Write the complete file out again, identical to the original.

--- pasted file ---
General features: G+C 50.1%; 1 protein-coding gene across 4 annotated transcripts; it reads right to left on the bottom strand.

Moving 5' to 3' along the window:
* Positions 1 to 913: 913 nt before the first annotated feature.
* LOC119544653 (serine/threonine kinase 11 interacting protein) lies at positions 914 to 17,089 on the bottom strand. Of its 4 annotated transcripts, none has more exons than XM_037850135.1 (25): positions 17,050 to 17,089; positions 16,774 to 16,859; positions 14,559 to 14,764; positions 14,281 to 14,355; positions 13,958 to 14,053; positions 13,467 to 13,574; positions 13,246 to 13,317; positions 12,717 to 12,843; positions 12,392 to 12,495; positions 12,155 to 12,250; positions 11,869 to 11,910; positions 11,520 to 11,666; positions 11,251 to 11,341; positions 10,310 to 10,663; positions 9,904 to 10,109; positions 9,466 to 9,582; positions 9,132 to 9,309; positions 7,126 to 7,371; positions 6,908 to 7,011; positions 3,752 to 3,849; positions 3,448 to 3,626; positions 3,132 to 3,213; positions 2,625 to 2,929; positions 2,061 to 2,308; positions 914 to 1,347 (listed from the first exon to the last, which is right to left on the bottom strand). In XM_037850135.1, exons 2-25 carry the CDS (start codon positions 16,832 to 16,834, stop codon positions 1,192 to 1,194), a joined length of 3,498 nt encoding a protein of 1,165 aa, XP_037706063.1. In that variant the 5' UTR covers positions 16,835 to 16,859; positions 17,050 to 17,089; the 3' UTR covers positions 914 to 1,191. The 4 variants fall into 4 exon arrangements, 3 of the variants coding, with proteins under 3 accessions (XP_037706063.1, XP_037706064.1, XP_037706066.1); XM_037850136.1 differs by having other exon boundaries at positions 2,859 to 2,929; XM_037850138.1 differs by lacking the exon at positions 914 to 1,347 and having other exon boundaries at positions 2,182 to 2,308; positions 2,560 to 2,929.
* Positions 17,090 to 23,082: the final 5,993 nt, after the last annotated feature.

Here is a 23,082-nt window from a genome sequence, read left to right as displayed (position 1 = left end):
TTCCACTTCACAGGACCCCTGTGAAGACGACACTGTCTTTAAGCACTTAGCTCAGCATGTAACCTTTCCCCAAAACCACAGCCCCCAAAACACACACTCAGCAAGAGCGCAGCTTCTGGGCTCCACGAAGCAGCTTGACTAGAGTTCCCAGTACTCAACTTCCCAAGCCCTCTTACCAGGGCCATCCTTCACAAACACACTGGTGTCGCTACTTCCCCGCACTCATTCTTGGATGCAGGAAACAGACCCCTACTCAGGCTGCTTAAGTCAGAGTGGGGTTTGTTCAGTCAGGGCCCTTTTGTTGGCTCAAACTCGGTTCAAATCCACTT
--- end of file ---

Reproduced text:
General features: G+C 50.1%; 1 protein-coding gene across 4 annotated transcripts; it reads right to left on the bottom strand.

Moving 5' to 3' along the window:
* Positions 1 to 913: 913 nt before the first annotated feature.
* LOC119544653 (serine/threonine kinase 11 interacting protein) lies at positions 914 to 17,089 on the bottom strand. Of its 4 annotated transcripts, none has more exons than XM_037850135.1 (25): positions 17,050 to 17,089; positions 16,774 to 16,859; positions 14,559 to 14,764; positions 14,281 to 14,355; positions 13,958 to 14,053; positions 13,467 to 13,574; positions 13,246 to 13,317; positions 12,717 to 12,843; positions 12,392 to 12,495; positions 12,155 to 12,250; positions 11,869 to 11,910; positions 11,520 to 11,666; positions 11,251 to 11,341; positions 10,310 to 10,663; positions 9,904 to 10,109; positions 9,466 to 9,582; positions 9,132 to 9,309; positions 7,126 to 7,371; positions 6,908 to 7,011; positions 3,752 to 3,849; positions 3,448 to 3,626; positions 3,132 to 3,213; positions 2,625 to 2,929; positions 2,061 to 2,308; positions 914 to 1,347 (listed from the first exon to the last, which is right to left on the bottom strand). In XM_037850135.1, exons 2-25 carry the CDS (start codon positions 16,832 to 16,834, stop codon positions 1,192 to 1,194), a joined length of 3,498 nt encoding a protein of 1,165 aa, XP_037706063.1. In that variant the 5' UTR covers positions 16,835 to 16,859; positions 17,050 to 17,089; the 3' UTR covers positions 914 to 1,191. The 4 variants fall into 4 exon arrangements, 3 of the variants coding, with proteins under 3 accessions (XP_037706063.1, XP_037706064.1, XP_037706066.1); XM_037850136.1 differs by having other exon boundaries at positions 2,859 to 2,929; XM_037850138.1 differs by lacking the exon at positions 914 to 1,347 and having other exon boundaries at positions 2,182 to 2,308; positions 2,560 to 2,929.
* Positions 17,090 to 23,082: the final 5,993 nt, after the last annotated feature.

Here is a 23,082-nt window from a genome sequence, read left to right as displayed (position 1 = left end):
TTCCACTTCACAGGACCCCTGTGAAGACGACACTGTCTTTAAGCACTTAGCTCAGCATGTAACCTTTCCCCAAAACCACAGCCCCCAAAACACACACTCAGCAAGAGCGCAGCTTCTGGGCTCCACGAAGCAGCTTGACTAGAGTTCCCAGTACTCAACTTCCCAAGCCCTCTTACCAGGGCCATCCTTCACAAACACACTGGTGTCGCTACTTCCCCGCACTCATTCTTGGATGCAGGAAACAGACCCCTACTCAGGCTGCTTAAGTCAGAGTGGGGTTTGTTCAGTCAGGGCCCTTTTGTTGGCTCAAACTCGGTTCAAATCCACTT